The basis of Diamond and Tolar's cross-claim for contribution or indemnity is the alleged fraud committed by GAF. Although a direct claim for fraud against GAF may be barred by the statute of limitation, that same fraud is sufficient foundation for Diamond and Tolar's action for contribution or indemnity. The right of contribution from a joint tortfeasor is a substantive right. F. H. Ross & Co. v. White, 224 Ga. 324 (161 SE2d 857) (1968)
. The substantial rights of the parties here, including the right to contribution, were fixed at the time of the injury or fraud. Byington v. Lee, 150 Ga. App. 393 (258 SE2d 6) (1979)
. However, the statute of limitation does not begin to run on the substantive right to contribution or indemnity until judgment is entered.
Finally, the trial court ruled that as a matter of law, GAF was not guilty of fraud and there was no genuine issue as to any material fact regarding fraud. We disagree. The elements of a cause of action for fraud are (1) a false representation made by the defendant; (2) scienter; (3) an intention to induce plaintiff to act or refrain from acting in reliance thereon; (4) justifiable reliance by the plaintiff; (5) damage to the plaintiff. Shaw v. Cook County Federal &c. Assn., 139 Ga. App. 419
, 420 (228 SE2d 326
) (1976). Fraud may not be presumed, but, being in itself subtle, slight circumstances may be sufficient to carry conviction of its existence. Code Ann. 37-706. It is peculiarly the province of the jury to pass on these circumstances. Johnson v. Renfroe & McCrary, 73 Ga. 138 (1884)
; Wells v. Blitch, 182 Ga. 826 (187 SE 86) (1936)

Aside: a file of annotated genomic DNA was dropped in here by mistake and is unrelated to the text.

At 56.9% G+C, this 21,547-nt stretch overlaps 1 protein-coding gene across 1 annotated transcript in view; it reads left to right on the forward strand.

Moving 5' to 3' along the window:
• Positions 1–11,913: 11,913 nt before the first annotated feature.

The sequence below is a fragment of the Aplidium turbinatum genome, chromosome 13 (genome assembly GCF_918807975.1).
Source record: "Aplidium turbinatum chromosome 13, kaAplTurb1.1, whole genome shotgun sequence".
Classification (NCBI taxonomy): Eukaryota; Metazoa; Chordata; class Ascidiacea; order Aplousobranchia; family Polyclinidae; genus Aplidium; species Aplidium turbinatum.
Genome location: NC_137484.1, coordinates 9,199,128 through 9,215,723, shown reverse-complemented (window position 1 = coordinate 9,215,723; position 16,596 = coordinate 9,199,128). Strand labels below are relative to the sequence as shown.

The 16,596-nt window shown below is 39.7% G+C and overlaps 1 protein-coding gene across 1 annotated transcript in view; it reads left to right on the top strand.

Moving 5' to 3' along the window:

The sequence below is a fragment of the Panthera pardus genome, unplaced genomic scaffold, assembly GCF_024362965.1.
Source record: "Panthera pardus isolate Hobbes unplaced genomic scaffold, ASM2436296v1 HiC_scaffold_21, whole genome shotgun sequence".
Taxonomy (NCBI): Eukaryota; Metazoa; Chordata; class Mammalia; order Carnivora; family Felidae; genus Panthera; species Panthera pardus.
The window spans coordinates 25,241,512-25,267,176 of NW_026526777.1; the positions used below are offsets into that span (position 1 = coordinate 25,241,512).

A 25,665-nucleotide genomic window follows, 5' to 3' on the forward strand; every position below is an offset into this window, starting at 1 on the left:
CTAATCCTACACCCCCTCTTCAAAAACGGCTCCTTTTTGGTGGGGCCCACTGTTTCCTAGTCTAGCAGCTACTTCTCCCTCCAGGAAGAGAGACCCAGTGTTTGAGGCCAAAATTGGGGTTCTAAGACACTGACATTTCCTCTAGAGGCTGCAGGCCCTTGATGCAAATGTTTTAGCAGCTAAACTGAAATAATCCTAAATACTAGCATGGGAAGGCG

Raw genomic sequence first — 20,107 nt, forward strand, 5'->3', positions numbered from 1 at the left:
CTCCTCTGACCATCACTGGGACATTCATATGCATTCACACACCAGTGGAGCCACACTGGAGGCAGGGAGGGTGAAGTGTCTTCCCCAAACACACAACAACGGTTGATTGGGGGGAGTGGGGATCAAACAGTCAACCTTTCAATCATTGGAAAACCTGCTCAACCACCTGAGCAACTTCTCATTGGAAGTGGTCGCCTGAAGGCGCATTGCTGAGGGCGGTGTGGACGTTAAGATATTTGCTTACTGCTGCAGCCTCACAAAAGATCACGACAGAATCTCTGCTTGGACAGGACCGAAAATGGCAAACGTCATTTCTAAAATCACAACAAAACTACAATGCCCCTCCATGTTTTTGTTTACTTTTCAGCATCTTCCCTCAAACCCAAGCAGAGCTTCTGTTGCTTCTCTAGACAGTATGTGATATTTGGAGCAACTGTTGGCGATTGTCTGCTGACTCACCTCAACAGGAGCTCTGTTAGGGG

The trial court here ruled that GAF had made no misrepresentation regarding the roofing materials. However, there is evidence in the record that in marketing the roofing materials GAF made representations regarding the quality of the materials. Where basic representations of the manufacturer are made and acted upon with injury resulting, it is ordinarily a jury question whether false statements were made with an intent to deceive, or were made recklessly without any attempt to ascertain their truth, or were made innocently. Central Chevrolet v. Campbell, 129 Ga. App. 30 (198 SE2d 326) (1973)
. Whether or not Diamond and Tolar were justified in relying on GAF's representations of the quality of the materials is also a question for the jury. Travel Wholesale v. Herren, 132 Ga. App. 560
, 561 (208 SE2d 571
) (1974). Only by evidence presented to a jury, including perhaps customs of the business and course of dealing between the parties, can these issues be determined. Neville v. Buckeye Cellulose Corp., 118 Ga. App. 439 (164 SE2d 257) (1968)
As the question of GAF's fraud is for the jury, the trial court erred in granting summary judgment thereon as to the claim for contribution or indemnity by Diamond and Tolar.
John A. Chandler, Jack H. Senterfitt, Samuel N. Werbin, for appellees.